The exhibition includes Aardman Animations’ model of ‘The Cheese Tent’ from the film ‘Wallace & Gromit and the Curse of the Were-Rabbit plus rarely-seen archive material from West Cheshire Museums
This Autumn, the multi award-winning Lion Salt Works Museum in Northwich will kick off a season of cheese-related events with an exhibition called ‘Intrigue of Cheese: Cheshire Salt and Dairy Industry’. Opening on Saturday 12 October and finishing on 16 February, this fascinating exhibition will surprise and amuse with quirky tales about Cheshire’s dairy and cheese industry and how salt was a key ingredient in its success. On loan from Aardman Animations in Bristol, the exhibition will also feature the original model of ‘The Cheese Tent’* from the celebrated film ‘Wallace & Gromit and the Curse of the Were-Rabbit’. Normal admission charges apply.*
Following on from this, on 16-17 November, the Museum will hold its inaugural CheeseFEAST Festival – a weekend of fascinating talks, demonstrations and cheese-tastings to delight both cheese lovers and those who want to find out more about the county’s most famous export. Both events are sponsored by Barratt and David Wilson Homes, North-West.
The Intrigue of Cheese exhibition brings together the history, trade, traditions and influence of Cheshire cheeses. For instance, it explains how Cheshire cheese gained an early competitive advantage in Tudor times. Unlike other cheeses, Cheshire cheese was able to withstand the long journey by wagon to London. The reason being that not only were Cheshire cows often grazed on the saline-rich salt marsh, but thanks to the abundance of locally-sourced salt from beneath the Cheshire Plain, the county’s cheese preserved better than lower salt content cheeses. Cheshire cheese is one of Britain’s first named cheese, and it is said to have been a favourite amongst the court of Elizabeth I – a fact that would have further enhanced its growing reputation.
Historian and volunteer researcher, Tom Holmes, 27, from Northwich, engagingly brings together the story of Cheshire cheese from its origins in Neolithic times, via farmhouse cheese-making to the 1920s when Cheshire cheese accounted for over a fifth of cheese eaten in Britain. The exhibition covers the mass production and world-famous status that were to follow.
The exhibition by Tom Holmes is based around rarely-seen objects from West Cheshire Museum’s archives, including a beautifully painted Northwich cheese vat on wheels, a Roman pottery cheese mould, a large cheese press and a range of historic pieces. Contemporary cheese-making equipment from Reaseheath College’s award-winning cheesemaking department, based in Nantwich, provides an interesting contrast to the archive objects and brings the story of Cheshire cheese up-to-date.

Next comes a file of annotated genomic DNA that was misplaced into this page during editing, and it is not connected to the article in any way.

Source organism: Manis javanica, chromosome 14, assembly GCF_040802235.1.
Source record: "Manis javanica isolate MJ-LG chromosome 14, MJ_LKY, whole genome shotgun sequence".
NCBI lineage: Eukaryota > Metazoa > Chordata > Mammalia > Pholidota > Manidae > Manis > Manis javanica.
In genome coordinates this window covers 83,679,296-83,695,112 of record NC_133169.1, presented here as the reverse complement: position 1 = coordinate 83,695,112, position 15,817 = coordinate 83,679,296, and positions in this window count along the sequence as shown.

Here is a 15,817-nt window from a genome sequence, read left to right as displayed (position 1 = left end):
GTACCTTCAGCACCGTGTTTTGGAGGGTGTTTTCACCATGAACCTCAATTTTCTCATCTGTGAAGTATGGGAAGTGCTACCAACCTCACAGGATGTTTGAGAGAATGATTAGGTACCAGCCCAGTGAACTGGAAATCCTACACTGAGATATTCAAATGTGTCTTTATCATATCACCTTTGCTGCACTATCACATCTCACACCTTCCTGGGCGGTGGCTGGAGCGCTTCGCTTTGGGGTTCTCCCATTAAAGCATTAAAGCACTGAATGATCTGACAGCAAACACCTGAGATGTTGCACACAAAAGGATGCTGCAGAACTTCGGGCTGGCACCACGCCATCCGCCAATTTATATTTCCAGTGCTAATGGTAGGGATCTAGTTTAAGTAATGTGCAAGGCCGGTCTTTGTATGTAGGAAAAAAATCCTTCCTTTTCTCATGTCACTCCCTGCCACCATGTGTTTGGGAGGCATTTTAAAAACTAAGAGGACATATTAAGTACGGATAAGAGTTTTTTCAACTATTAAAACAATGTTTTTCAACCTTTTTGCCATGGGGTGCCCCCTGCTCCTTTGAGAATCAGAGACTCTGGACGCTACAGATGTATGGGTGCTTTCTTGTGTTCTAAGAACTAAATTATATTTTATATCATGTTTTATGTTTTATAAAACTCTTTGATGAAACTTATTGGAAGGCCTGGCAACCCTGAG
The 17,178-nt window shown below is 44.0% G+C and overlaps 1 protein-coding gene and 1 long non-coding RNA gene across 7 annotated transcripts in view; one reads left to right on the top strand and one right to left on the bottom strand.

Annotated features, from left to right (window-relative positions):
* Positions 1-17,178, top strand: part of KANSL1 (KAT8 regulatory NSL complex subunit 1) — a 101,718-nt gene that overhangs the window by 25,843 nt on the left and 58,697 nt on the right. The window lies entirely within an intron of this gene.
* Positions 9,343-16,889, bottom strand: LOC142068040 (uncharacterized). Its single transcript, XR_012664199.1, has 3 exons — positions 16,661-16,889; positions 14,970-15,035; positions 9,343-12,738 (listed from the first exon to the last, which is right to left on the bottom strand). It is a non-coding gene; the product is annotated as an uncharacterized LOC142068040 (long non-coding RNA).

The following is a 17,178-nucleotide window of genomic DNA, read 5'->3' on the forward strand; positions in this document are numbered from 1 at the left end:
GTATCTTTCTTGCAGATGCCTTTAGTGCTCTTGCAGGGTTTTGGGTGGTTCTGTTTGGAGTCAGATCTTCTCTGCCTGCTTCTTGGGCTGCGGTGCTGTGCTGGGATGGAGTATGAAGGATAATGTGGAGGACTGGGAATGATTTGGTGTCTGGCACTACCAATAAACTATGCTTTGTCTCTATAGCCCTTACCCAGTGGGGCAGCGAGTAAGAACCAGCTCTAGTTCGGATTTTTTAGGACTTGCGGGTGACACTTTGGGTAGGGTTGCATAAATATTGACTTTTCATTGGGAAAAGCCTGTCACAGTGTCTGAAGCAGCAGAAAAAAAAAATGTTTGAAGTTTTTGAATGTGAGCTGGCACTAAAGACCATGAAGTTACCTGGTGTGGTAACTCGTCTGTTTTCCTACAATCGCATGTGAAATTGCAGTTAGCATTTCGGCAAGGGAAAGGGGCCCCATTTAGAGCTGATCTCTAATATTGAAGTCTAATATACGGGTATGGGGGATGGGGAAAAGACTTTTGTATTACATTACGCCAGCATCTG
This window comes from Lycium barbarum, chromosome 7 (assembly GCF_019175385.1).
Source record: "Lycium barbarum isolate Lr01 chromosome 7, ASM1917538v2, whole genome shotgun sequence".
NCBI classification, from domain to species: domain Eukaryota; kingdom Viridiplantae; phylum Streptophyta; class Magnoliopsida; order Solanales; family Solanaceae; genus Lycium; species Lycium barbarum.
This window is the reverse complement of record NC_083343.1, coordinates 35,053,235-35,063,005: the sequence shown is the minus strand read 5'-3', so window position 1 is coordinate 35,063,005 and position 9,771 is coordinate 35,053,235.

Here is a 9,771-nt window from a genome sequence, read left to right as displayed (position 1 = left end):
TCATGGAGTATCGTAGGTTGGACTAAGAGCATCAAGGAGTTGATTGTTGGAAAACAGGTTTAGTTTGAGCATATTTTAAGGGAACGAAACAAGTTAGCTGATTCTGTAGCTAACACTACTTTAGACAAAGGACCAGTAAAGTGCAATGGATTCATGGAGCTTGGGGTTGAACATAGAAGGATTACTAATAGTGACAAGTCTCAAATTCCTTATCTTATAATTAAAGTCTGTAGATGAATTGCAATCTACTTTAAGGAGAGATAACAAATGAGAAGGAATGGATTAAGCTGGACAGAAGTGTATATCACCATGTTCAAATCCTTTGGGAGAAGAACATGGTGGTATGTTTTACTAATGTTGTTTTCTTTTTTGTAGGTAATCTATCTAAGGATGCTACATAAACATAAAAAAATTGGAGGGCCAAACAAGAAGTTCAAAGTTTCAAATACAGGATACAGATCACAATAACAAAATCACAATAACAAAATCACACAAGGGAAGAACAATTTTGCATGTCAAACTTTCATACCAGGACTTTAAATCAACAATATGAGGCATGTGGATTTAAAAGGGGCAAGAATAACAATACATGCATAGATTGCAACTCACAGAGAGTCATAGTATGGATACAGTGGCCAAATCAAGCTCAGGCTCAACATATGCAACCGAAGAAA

Councillor Louise Gittins, Leader of the Council and Cabinet Member for Wellbeing, said: ”Salt has been crucial to the development of Cheshire’s dairy and cheese-making going back to the time of the Romans and so it is particularly appropriate that this imaginative exhibition and the forthcoming CheeseFEAST Festival are being staged at our historic and atmospheric Lion Salt Works Museum. Thanks to Tom Holmes for all his hard work in researching and curating this exhibition and to Aardman Animations for lending us the enchanting model of ‘The Cheese Tent’.”
Lynton Dudgeon, Sales Director, Barratt and David Wilson Homes North-West, said: “We are delighted to be sponsoring this exhibition as part of the Museum’s autumn of cheese-related activities. There are over 700 varieties of cheese in the UK and this is a wonderful chance to find out the origins and historical context of Cheshire cheese, a world renowned cheese.”
The Museum has free parking and access to an industrially-themed play area. There is a bright café and a well-stocked shop. Staff are knowledgeable and welcoming. There is also free access to the Museum’s outdoor butterfly garden.
Lion Salt Works tells the story of salt through fun, interactive displays including an impressive sound and light show, ‘subsiding house’ and automaton. One of the last open-pan, salt-making sites in the world, the Museum is also a Scheduled Ancient Monument with the same status as Stonehenge and Hadrian’s Wall. The Museum has won nine awards since its four-year, £10m restoration in 2015, including winning 2016’s National Lottery’s ‘Best Heritage Project 2016’ after a public vote and the Sandford Award for teaching excellence.